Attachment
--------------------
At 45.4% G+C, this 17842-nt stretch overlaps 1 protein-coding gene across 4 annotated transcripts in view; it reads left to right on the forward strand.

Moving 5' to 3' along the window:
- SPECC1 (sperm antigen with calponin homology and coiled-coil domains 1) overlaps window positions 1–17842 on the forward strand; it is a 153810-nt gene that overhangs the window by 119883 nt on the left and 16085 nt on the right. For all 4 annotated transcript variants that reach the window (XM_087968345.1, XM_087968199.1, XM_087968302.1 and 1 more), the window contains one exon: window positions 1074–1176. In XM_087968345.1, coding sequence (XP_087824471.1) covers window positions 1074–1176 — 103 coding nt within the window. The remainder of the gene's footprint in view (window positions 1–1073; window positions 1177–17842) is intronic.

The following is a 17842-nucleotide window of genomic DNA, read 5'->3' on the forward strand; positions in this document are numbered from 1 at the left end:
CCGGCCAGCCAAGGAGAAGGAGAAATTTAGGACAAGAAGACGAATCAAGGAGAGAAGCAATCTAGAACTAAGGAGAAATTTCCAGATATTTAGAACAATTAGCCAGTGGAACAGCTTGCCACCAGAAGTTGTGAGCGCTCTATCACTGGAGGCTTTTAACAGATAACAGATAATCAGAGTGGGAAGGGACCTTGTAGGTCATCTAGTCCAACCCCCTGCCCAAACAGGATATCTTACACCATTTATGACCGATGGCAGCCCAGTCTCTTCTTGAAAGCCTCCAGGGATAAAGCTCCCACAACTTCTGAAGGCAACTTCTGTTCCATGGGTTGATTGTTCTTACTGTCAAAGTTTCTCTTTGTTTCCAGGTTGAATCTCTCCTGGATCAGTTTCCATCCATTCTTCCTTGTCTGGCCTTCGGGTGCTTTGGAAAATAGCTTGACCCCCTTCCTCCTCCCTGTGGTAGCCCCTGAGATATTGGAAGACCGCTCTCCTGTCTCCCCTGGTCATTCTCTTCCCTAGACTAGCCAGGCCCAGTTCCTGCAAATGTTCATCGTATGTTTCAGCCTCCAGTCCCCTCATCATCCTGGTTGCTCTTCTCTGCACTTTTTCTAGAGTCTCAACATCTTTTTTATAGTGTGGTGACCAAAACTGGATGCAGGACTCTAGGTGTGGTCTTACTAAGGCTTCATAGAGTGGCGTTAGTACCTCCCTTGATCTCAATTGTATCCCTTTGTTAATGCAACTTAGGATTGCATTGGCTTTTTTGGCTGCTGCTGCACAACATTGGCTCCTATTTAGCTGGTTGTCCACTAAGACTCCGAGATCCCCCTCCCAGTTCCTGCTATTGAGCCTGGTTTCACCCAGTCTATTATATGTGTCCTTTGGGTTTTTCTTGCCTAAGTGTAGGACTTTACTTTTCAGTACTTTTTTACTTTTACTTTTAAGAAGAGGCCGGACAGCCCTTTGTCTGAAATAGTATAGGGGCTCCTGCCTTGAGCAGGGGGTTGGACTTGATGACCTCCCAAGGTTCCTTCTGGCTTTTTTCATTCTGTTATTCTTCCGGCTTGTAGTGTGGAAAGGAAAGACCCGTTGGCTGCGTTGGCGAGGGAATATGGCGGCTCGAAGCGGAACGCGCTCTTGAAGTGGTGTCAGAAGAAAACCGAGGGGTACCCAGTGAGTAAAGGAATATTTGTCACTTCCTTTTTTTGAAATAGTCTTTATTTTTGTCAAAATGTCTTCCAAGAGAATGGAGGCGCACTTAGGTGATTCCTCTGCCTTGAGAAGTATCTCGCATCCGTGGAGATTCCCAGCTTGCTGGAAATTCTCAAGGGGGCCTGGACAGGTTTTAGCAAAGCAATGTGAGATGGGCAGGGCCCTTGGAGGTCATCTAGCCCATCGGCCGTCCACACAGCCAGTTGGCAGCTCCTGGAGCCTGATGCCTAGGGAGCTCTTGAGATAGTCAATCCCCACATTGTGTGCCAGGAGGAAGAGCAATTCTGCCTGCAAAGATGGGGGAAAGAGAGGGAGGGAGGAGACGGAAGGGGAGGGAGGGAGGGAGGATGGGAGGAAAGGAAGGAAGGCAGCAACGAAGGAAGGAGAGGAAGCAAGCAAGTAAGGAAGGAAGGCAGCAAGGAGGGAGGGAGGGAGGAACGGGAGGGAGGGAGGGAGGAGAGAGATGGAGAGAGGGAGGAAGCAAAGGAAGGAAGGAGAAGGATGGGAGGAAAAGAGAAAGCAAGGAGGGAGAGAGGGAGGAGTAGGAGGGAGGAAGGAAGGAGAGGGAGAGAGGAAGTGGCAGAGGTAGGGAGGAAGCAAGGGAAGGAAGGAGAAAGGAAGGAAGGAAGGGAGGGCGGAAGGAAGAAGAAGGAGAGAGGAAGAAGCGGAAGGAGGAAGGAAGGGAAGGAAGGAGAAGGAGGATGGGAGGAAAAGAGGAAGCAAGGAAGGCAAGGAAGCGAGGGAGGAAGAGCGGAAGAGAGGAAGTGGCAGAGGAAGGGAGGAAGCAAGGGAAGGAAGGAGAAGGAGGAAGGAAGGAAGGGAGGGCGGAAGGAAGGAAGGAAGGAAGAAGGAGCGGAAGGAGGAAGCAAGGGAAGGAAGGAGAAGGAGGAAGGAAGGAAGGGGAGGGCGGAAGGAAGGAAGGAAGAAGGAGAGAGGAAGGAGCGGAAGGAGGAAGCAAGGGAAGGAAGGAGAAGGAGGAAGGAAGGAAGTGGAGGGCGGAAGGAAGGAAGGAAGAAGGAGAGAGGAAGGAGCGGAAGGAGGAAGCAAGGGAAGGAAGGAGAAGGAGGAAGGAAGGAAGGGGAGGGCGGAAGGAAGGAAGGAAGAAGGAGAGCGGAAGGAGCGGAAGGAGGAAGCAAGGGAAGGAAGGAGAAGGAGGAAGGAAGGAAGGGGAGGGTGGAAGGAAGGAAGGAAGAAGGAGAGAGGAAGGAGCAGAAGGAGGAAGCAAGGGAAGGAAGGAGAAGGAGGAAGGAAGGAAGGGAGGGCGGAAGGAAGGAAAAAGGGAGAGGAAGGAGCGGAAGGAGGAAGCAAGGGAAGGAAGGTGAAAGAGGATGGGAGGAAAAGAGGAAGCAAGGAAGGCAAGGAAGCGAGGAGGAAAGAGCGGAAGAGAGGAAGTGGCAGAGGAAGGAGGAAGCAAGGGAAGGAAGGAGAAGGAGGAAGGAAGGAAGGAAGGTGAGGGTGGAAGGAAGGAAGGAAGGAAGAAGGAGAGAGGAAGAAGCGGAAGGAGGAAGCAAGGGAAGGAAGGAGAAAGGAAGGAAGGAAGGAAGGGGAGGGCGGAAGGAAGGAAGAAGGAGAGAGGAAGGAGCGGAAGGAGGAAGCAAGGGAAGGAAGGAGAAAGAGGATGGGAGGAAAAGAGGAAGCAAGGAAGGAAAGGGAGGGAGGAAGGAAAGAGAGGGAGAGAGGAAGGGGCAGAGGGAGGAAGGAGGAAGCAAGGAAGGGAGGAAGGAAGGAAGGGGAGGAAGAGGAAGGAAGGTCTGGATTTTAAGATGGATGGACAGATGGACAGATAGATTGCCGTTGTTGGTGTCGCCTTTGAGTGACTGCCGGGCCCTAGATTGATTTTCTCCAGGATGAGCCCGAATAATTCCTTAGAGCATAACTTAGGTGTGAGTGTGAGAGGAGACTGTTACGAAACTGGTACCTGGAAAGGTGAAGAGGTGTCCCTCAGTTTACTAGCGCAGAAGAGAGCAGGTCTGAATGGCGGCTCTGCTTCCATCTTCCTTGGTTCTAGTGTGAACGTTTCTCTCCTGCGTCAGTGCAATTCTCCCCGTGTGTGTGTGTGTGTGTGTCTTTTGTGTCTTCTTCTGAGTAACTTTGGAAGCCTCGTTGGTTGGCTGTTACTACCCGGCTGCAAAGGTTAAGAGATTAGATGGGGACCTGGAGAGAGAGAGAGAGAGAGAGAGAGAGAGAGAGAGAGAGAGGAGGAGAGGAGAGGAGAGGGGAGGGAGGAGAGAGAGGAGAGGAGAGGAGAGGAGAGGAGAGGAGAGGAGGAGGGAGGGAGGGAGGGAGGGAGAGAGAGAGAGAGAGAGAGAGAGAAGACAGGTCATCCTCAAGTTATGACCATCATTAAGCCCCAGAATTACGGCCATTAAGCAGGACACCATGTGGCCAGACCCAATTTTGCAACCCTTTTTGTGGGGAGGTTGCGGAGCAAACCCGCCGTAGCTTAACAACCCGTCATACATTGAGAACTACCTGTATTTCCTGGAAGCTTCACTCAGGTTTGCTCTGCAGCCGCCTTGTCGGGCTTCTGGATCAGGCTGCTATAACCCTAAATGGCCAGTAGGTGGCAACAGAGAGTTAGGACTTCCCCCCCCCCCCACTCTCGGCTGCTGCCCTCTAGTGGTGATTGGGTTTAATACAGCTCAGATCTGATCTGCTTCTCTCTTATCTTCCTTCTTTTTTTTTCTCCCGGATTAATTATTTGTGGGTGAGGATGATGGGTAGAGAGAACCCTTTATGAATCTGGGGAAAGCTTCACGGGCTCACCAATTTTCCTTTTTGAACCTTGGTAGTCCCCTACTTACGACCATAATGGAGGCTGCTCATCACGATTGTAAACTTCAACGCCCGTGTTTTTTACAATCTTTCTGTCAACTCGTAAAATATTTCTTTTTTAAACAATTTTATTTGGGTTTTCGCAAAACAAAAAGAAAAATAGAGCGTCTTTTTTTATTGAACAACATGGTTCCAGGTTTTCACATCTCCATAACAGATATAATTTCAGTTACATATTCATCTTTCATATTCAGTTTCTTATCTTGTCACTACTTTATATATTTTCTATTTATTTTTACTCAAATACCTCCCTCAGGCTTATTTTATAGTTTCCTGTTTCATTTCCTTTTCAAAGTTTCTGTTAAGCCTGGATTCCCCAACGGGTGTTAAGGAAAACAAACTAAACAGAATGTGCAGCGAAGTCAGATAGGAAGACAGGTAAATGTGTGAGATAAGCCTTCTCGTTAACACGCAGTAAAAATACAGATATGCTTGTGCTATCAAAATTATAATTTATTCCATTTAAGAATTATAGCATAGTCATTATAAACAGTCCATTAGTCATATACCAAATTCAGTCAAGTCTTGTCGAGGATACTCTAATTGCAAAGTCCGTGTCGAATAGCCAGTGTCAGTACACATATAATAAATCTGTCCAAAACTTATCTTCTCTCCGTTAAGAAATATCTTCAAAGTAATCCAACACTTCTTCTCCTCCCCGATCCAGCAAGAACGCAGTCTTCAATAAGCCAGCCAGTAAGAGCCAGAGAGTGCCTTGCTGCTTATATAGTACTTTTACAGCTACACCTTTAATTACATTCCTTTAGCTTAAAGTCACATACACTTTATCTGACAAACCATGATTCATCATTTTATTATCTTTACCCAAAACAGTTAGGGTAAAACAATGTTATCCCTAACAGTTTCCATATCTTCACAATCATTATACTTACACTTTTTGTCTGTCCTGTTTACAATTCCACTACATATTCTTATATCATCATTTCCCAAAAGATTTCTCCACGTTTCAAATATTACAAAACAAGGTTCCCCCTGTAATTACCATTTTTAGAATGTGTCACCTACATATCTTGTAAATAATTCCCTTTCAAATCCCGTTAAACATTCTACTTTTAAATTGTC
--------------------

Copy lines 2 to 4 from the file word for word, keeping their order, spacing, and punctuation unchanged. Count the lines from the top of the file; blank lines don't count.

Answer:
Moving 5' to 3' along the window:
- SPECC1 (sperm antigen with calponin homology and coiled-coil domains 1) overlaps window positions 1–17842 on the forward strand; it is a 153810-nt gene that overhangs the window by 119883 nt on the left and 16085 nt on the right. For all 4 annotated transcript variants that reach the window (XM_087968345.1, XM_087968199.1, XM_087968302.1 and 1 more), the window contains one exon: window positions 1074–1176. In XM_087968345.1, coding sequence (XP_087824471.1) covers window positions 1074–1176 — 103 coding nt within the window. The remainder of the gene's footprint in view (window positions 1–1073; window positions 1177–17842) is intronic.

The following is a 17842-nucleotide window of genomic DNA, read 5'->3' on the forward strand; positions in this document are numbered from 1 at the left end: